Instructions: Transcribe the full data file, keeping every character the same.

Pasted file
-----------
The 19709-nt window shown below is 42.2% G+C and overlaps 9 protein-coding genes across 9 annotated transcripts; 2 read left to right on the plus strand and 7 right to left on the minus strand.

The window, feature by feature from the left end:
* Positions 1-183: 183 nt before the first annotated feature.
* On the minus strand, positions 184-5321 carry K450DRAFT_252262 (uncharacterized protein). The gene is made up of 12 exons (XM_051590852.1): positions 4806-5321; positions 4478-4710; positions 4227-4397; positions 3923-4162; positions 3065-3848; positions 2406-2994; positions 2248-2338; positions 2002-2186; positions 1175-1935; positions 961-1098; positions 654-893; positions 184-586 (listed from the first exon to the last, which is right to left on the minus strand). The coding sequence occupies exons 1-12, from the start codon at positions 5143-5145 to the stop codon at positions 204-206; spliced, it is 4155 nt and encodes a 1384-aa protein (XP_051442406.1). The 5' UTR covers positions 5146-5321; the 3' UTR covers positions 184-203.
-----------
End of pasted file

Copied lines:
The 19709-nt window shown below is 42.2% G+C and overlaps 9 protein-coding genes across 9 annotated transcripts; 2 read left to right on the plus strand and 7 right to left on the minus strand.

The window, feature by feature from the left end:
* Positions 1-183: 183 nt before the first annotated feature.
* On the minus strand, positions 184-5321 carry K450DRAFT_252262 (uncharacterized protein). The gene is made up of 12 exons (XM_051590852.1): positions 4806-5321; positions 4478-4710; positions 4227-4397; positions 3923-4162; positions 3065-3848; positions 2406-2994; positions 2248-2338; positions 2002-2186; positions 1175-1935; positions 961-1098; positions 654-893; positions 184-586 (listed from the first exon to the last, which is right to left on the minus strand). The coding sequence occupies exons 1-12, from the start codon at positions 5143-5145 to the stop codon at positions 204-206; spliced, it is 4155 nt and encodes a 1384-aa protein (XP_051442406.1). The 5' UTR covers positions 5146-5321; the 3' UTR covers positions 184-203.